Cover image for Far away
Title:
Far away
Author:
Churchill, Caryl.
Personal Author:
Edition:
First TCG edition.
Publication Information:
New York : Theatre Communications Group, 2001.

©2000
Physical Description:
44 pages ; 20 cm
General Note:
"A Nick Hern book"--T.p. verso.

Originally published: London : Nick Hern, 2000.
Language:
English
ISBN:
9781559361996
Format :
Book

Available:*

Library
Call Number
Material Type
Home Location
Status
Central Library PR6053.H786 F3 2000 Adult Non-Fiction Non-Fiction Area
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Summary

Summary

"Chilling... Churchill's play seems to reinvent drama with every other line." - Village Voice

"A masterpiece from one of the most valuable playwrights working today. Churchill is that rare dramatist who imagines different forms and even invented languages every time out." - Chicago Tribune

"Deeply disturbing. Far Away has the picturesque form and gentle rhythms of a fairy tale told at bedtime. But it also finds a grating alarm in traditional sounds of comfort, from the lapping of a stream and the lilt of a lullaby to the hesitating confidences exchanged by a boy and girl falling in love... I can think of no contemporary playwright who combines such scope of imagination and depth of purpose." -Ben Brantley, New York Times

Far Away opens on a girl questioning her aunt about having seen her uncle hitting people with an iron bar. Several years later, the whole world is at war - including birds and animals. The girl has returned to her aunt to take refuge and begins to describe her journey: "There were piles of bodies and if you stopped to find out there was one killed by coffee or one killed by pins, they were killed by heroin, petrol, chainsaws, hairspray, bleach, foxgloves, the smell of smoke was where we were burning the grass that wouldn't serve..."

Caryl Churchill has written for the stage, television and radio. A renowned and prolific playwright, her plays include Cloud Nine, Top Girls, Far Away, Drunk Enough to Say I Love You?, Bliss, Love and Information, Mad Forest and A Number . In 2002, she received the Obie Lifetime Achievement Award and 2010, she was inducted into the American Theater Hall of Fame.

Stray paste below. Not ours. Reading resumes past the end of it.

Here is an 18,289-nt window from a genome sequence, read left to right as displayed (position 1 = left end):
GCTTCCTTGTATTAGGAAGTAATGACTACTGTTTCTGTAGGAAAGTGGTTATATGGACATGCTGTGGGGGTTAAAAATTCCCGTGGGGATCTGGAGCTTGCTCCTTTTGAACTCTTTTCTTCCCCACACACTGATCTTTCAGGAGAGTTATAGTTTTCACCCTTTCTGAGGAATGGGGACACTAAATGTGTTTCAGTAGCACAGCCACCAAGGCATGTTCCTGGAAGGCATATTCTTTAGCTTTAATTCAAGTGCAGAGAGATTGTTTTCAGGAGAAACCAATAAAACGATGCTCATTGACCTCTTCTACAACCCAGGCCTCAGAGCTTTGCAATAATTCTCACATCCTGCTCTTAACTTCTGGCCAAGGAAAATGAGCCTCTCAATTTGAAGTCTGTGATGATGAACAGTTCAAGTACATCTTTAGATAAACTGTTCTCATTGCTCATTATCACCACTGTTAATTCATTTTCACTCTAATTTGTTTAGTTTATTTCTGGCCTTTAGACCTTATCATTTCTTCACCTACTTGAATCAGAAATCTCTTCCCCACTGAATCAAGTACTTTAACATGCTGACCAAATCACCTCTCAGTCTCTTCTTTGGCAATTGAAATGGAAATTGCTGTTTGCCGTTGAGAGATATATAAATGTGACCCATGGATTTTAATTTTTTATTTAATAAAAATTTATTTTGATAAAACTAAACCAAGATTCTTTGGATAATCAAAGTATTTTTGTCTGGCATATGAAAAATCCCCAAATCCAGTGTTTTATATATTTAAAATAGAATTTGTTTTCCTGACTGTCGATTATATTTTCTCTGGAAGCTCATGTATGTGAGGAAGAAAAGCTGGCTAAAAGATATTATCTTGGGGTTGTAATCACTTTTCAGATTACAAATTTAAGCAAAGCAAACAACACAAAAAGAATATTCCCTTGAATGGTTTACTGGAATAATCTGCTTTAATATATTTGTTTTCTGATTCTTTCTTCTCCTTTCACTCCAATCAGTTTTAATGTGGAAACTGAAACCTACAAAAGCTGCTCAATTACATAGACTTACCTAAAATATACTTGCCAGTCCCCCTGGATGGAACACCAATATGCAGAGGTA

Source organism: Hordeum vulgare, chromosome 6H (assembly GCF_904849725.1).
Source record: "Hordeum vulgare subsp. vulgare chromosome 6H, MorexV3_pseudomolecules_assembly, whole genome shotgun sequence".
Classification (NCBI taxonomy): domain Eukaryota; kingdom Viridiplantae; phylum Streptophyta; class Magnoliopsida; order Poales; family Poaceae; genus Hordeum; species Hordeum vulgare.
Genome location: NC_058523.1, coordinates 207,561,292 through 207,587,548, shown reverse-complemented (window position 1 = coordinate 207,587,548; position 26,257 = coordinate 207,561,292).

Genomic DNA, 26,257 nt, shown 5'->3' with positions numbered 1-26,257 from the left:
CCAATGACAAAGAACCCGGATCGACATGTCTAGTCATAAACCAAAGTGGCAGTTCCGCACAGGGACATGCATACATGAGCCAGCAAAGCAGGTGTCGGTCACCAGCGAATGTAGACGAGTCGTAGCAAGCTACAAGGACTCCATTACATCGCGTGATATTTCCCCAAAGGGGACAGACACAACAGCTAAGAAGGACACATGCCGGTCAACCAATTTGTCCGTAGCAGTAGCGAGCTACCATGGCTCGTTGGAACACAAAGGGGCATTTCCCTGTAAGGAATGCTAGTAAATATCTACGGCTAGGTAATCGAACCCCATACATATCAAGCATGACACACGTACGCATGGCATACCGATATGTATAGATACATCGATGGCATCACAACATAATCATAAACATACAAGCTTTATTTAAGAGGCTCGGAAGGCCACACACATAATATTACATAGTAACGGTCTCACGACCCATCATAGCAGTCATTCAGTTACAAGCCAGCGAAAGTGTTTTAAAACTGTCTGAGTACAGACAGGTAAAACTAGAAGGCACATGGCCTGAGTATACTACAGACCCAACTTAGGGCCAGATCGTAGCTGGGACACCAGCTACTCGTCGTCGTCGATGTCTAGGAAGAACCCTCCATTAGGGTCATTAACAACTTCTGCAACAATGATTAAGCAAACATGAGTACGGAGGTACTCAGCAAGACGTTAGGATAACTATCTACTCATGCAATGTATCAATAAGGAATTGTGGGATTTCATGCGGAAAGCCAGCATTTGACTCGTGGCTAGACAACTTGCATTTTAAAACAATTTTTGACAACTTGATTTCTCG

Author Notes

Carl Churchill, also spelled as Caryl Churchill, was born in London, England, on September 3, 1938. Growing up, Churchill lived in both England and Canada and earned her Bachelor of Arts degree in English from Lady Margaret Hall, Oxford University, in 1960. While at Oxford, Churchill became interested in theatre and went on to write three plays while she was there. After graduation, Churchill spent the next ten years writing plays, including "Lovesick" and "Schreber's Nervous Illness," which were broadcast on the BBC.

In 1974, Churchill began working for the Royal Court Theatre as a resident playwright and two years later she joined the Joint Stock Theatre Group, an organization that uses collective collaboration between actors, writers, and directors when creating theatrical works.

Churchill has also written dozens of books over the years, among them Blue Heart, Cloud Nine, and Hotel: In a Room Anything Can Happen. Looked upon as a voice of post-modernism, Churchill is well known for her use of dramatic structure.

(Bowker Author Biography) In the early 1980s, Churchill suddenly became one of the contemporary British dramatists best represented on New York stages, as three of her plays were produced in succession. Cloud Nine (1978), directed by Tommy Tune, held the stage for two years and won an Obie (as did Top Girls, 1982). In England Churchill's career has been less abrupt, a long migration among the characteristic outlets of the new drama. From 1961 to 1972, she wrote radio plays. Owners (1972) was her first stage work commissioned by the Royal Court, where she became resident dramatist in 1974, and which staged Objections to Sex and Violence in 1975.

The following year Churchill began working with two of the important fringe theater companies. One company was Joint Stock for which she wrote Light Shining in Buckinghamshire, (1976), Cloud Nine, and Fen (1982). The other was a feminist group named Monstrous Regiment for which she wrote Vinegar Tom (1976), and contributions to the revue Floorshow. The Lucille Lortel Theatre (New York) production of Cloud Nine in 1981 ushered in the most recent, transatlantic phase of Churchill's career. New York's Public Theater, as well as London's Royal Court, staged versions of Top Girls in 1982.

Churchill writes many different kinds of plays. Examples are Ortonesque, about the grotesques of Owners, historical as in versions of the seventeenth century in Light Shining, about the English Civil War, and Vinegar Tom, about witchcraft. She also writes expressionist (the cross-sexual casting and doubling in Cloud Nine), and formally experimental (the permutations of situation in her dramatic Mobius strip, Traps). She is increasingly feminist in outlook. But, if her demonstrations of sexual liberation are sometimes pat (as in the second half of Cloud Nine), her theatrical adventurousness is always invigorating.

(Bowker Author Biography)


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